Are You a Reluctant Exerciser?
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Are You a Reluctant Exerciser?7 Tips to get you moving
I grew up in a very fitness-oriented family. It’s simply part of who we are. My mom, Edna Northrup, always incorporated exercise into her daily life. She loved to walk and climb, and because we lived where there were hills, she did it routinely, at least three times a week. In the spring of 2010, my mom spent weeks in Colorado training for a trek to Mt. Everest base camp, which is 17,000 feet above sea level. Edna completed that trek at age 84, along with my sister Penny and her husband Phil Kirk (in May 2010).
My mom set the stage for lifelong health because of her love of an active life. When I was growing up, my sister, Penny, was a competitive skier with the U.S. Ski Team on the World Cup Circuit. My brother John also skied competitively. As kids we started hiking in elementary school, and often hiked and skied as a family. Although I was a bookworm and sometimes resented being forced to climb and ski and keep up with my siblings, it’s a legacy that I’m genuinely thrilled about now.
Move to Be Fit
What does it mean to be fit? A few years ago, I spoke with Debbie Rosas about the importance of exercise. Debbie is the cofounder of Neuromuscular Integrative Action (NIA), an exercise that combines martial arts, tai chi, yoga, dance, and breathing. Before founding NIA, Debbie had been an aerobics instructor who decided to take up martial arts. When she first met her teacher, he asked her to move for him. All she could do was jumping jacks. She realized that being fit meant was more than the ability to “feel the burn.” It was about moving her body in a natural, pleasurable way.
Debbie says one measure of fitness is the ability to get down on the floor and get back up a few times. Another definition of fitness I like is the ability to meet the demands of your daily life plus one emergency. Given what your life is like, are you fit enough to accomplish the necessary tasks? Could you run up or down the stairs if there were a fire or other emergency? Run in the street after a child? I’ve noticed an increasing number of people who can’t perform simple moves like getting up from a seat and walking off an airplane.
It’s Never Too Late
You can’t maintain mobility and good health unless you’ve integrated a movement practice of some kind into your life. You notice this particularly at midlife. If you’re reading this and you aren’t active regularly, know that any time you start you’re going to build fitness. And once you have, it’s much easier to keep it going. In fact, Dr. William Evans did fascinating studies on people in nursing homes who were 90 and older. He taught them weight training and found within a very short period of time that those who had been unable to make it to the bathroom or mount stairs on their own were able to do so. They also developed strength and increased muscle mass in their quadriceps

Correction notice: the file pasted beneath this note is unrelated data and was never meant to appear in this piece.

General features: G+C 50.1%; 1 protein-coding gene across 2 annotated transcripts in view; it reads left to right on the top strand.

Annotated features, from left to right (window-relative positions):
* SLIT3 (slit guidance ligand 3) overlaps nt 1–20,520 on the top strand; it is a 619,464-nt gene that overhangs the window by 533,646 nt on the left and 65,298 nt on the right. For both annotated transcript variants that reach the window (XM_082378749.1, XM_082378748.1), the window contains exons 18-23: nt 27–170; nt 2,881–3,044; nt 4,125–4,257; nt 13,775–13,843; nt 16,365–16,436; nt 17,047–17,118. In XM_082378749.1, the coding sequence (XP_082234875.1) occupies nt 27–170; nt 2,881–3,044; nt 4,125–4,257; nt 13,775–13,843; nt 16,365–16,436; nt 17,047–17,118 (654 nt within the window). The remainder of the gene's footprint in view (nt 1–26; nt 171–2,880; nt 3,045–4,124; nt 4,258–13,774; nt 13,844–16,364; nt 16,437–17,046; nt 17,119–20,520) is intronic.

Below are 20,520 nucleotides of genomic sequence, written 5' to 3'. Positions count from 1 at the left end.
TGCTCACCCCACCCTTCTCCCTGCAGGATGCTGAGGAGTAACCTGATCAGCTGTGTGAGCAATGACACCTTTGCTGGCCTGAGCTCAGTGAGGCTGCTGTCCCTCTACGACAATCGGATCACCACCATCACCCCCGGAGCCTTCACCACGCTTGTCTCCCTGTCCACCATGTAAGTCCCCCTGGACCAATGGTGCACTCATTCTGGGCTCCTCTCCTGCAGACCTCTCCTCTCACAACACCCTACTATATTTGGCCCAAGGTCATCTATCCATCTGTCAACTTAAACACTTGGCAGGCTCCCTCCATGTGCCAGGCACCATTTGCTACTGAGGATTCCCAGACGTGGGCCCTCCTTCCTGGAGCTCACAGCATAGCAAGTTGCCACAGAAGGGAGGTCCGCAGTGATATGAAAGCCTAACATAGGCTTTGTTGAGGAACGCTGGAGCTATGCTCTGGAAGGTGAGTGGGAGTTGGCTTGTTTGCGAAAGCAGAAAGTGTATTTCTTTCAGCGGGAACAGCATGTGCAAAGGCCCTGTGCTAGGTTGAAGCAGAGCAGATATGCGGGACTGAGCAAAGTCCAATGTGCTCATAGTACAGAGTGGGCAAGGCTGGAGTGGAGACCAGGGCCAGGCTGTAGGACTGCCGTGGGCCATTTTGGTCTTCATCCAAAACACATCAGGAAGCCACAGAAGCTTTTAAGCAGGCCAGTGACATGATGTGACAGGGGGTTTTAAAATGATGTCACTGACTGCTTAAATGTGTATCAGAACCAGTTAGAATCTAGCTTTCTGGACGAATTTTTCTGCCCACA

Tips for Lifelong Fitness
To help encourage a life of fitness, I’ve put together a few suggestions. As a reluctant exerciser in my early years, these tips have stood me in good stead. They’ll do the same for you.
Tip 1. Do what you love. My mom and her friend Anne (now 87) consider it fun to climb unmarked peaks where you have to clear the trail and put your food up in trees so that the bears don’t get at it! I prefer Argentine Tango, Pilates, belly dancing, walking outdoors, or working out on the elliptical trainer. There’s something for everyone.
Tip 2. Don’t overdo. When you’re working out, make sure that you’re working within your target heart rate or that you can easily breathe in and out through your nose. Your target heart rate is determined by a formula: 180 minus your age is the upper limit; 170 minus your age is the lower. A 50-year-old woman’s target heart rate is 120–130 beats per minute. If you are just starting out, are overweight, or are sick, you adjust these numbers down by 10 to 20 points each.
Tip 3. Tone your muscles. To help build bone mass, do a little weight training. Light weights with multiple reps are best. Or try something like yoga or Pilates, which tones your muscles while keeping the spine aligned.
Tip 4. Listen to your body. As with other aspects of your health, your body will let you know what’s right—and what’s wrong. Follow your body’s intuition. Never put up with an exercise program that includes injuries or undue stress, even if it’s suggested by a qualified trainer.
Tip 5. Take thousands of steps, three times per week. Walking two to five times a week for a total of 10,000 steps each time will build stamina and endurance fairly quickly. Does this sound like a lot? Clip on a pedometer. You’ll be amazed at how many steps you take in a day. Ten thousand steps is equivalent to about four miles. If some of your terrain is hilly, 5,000 steps may be enough. If you’re just starting out, 2,500 steps is plenty.
Tip 6. Walk upright. It’s important to walk and keep yourself upright, with your shoulder blades down and your heart open. If you see my mom walking toward you from a distance, you’d have no way of knowing her age, because she doesn’t have a geriatric gait. She strolls along with a bounce in her step and plenty of swing time.
Note: Ski walking poles are excellent for keeping your upper body upright. Data shows that ski walking burns 40 percent more calories than walking without poles. Plus you work your upper body at the same time.
Tip 7. Use your imagination. There’s no such thing as a static state of health. You’re constantly replacing your body parts with new cells. So if you’d like stronger legs, begin to visualize stronger legs right now. You can create them in six short months.
You can have vibrant health in your 90’s. It starts with doing something enjoyable every day. Start now! Breathe in deeply through your nose. Pull your shoulder blades down and open your heart. Now, step into your future!